In recent years, modern, reasonably priced (for carbon fiber) trail bike wheelsets have become nearly as ubiquitous in the sport as neon-clad, fanny-packn' trail scenesters. A portion of the carbon-wheel boom can be attributed to many brands using a hookless tire bead design, which can simplify the manufacturing process, lower production cost, create a stronger rim wall, and simultaneously bring down the overall price to the rider. By modern trail bike wheel, I'm referring to those with an internal width generally falling in the range of 30 to 35 millimeters, and designed to play nice with the large-volume knobbies typically (depending on the brand) 2.3- to 2.6-inches wide.
Reynolds' new TR S line of carbon wheels ($1,550) are built for aggressive trail riding, and if you dare, even going full enduro. Available in two versions, the TR 309 S for 29ers and the TR 307 S for 27.5-inch bikes, both wheelsets feature a 30-millimeter internal rim width, a tubeless-ready hookless rim profile, SRAM XD and Shimano freehub options, and a lifetime warranty. Both wheelsets are strung up by 28 straight-pull, bladed spokes front and rear, and Shimano's Centerlock disc interface. Additionally, both sizes are available in both Boost and non-Boost hub spacing options. My 29er set, plus the necessary rotor adapters registered a respectable 1,763 grams out of the box.
From a few feet away it can be tricky to spot a wheelset's unique characteristics. They’re all round, there’s always two of them, and the fancy stuff is usually pretty subtle. A closer look at the stylish Reynolds TR 309 S wheels reveals an interesting asymmetrical rim profile, which according to Reynolds is intended to provide a stronger and better-riding wheel through more even spoke tension. The sleek, CNC-machined Reynolds TR6 hubs feature a 5-degree engagement and 6-pawl freehub to quickly hook up when putting down power. The front hubs for both wheel size options are 15-millimeter axle specific.
ON THE TRAIL
Several years ago, when I made the switch to carbon wheels across my bikes, I'd eventually have durability issues with most brands. However, since the implementation of hookless beads I've had great luck with carbon wheels using the technology from Specialized, Praxis, and now Reynolds. My go-to trail bike is mid-travel 29er with a 160-millimeter travel fork, so with that setup there's little need to avoid chunky rocks and unruly roots. After months of abuse, the Reynolds carbon rims show little indication of any punishment, and the spoke tension was still dialed. While testing these wheels, I ran a few combinations of the following tires: a Specialized Butcher Grid, Specialized Slaughter Grid, Schwalbe Magic Mary Super Gravity, and Schwalbe Hans Dampf Super Gravity. All of those treads mounted up easily with a floor pump, and I experienced no issues with tires burping sealant under demanding trail conditions.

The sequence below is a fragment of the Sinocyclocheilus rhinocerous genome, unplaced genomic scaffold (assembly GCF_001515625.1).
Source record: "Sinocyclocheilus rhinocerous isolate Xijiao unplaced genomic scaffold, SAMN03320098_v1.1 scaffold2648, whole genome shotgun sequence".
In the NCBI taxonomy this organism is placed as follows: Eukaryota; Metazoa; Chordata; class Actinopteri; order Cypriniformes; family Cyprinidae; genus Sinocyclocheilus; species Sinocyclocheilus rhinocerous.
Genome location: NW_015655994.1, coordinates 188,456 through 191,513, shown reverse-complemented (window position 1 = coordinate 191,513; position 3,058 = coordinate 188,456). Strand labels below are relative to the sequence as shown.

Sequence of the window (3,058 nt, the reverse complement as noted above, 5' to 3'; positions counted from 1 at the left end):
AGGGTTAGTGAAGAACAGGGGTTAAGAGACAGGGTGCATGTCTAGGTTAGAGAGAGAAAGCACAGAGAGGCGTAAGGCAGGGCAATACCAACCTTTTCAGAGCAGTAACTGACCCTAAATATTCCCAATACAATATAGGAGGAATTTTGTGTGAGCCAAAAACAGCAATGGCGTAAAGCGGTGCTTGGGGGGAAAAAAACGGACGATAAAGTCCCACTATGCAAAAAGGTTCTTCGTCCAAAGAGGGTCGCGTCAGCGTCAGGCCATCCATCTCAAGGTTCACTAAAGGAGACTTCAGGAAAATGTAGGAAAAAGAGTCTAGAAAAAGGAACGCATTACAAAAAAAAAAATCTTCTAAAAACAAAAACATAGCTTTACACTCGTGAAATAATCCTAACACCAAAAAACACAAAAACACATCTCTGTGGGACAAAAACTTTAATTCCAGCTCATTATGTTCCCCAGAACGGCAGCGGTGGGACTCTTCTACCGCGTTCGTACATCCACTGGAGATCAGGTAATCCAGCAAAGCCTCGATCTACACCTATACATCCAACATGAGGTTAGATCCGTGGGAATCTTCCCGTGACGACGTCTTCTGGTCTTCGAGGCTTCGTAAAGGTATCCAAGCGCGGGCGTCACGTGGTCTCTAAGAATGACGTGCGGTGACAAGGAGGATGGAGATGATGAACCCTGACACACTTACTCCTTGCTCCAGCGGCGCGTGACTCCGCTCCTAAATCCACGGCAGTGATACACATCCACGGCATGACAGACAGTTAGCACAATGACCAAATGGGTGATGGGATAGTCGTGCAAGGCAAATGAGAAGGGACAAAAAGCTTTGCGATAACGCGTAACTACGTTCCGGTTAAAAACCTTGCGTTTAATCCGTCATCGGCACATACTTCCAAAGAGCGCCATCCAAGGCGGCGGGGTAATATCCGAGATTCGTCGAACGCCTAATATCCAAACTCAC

Ride quality is an often discussed aspect of carbon wheels. Traditionally, carbon wheels tend to be less forgiving and ride more harsh than an alloy set. Although the Reynolds hoops felt stiff and precise, I can't say the performance was particularly harsh. It seemed like a nice combination of compliance on challenging terrain at speed and stiffness in steep, rooty sections or when really laying into a corner. I register in 150-something-pound range; but even a clydesdale rider, or just an average-size ripper who dances down gnarly terrain with the finesse of a bag of hammers, will find peace of mind with Reynolds' honest-to-goodness lifetime warranty.
Although there are more versatile and reasonably priced carbon trail-bike wheels in the sport than ever before, I don't see these new ones from Reynolds coming off my bike any time soon.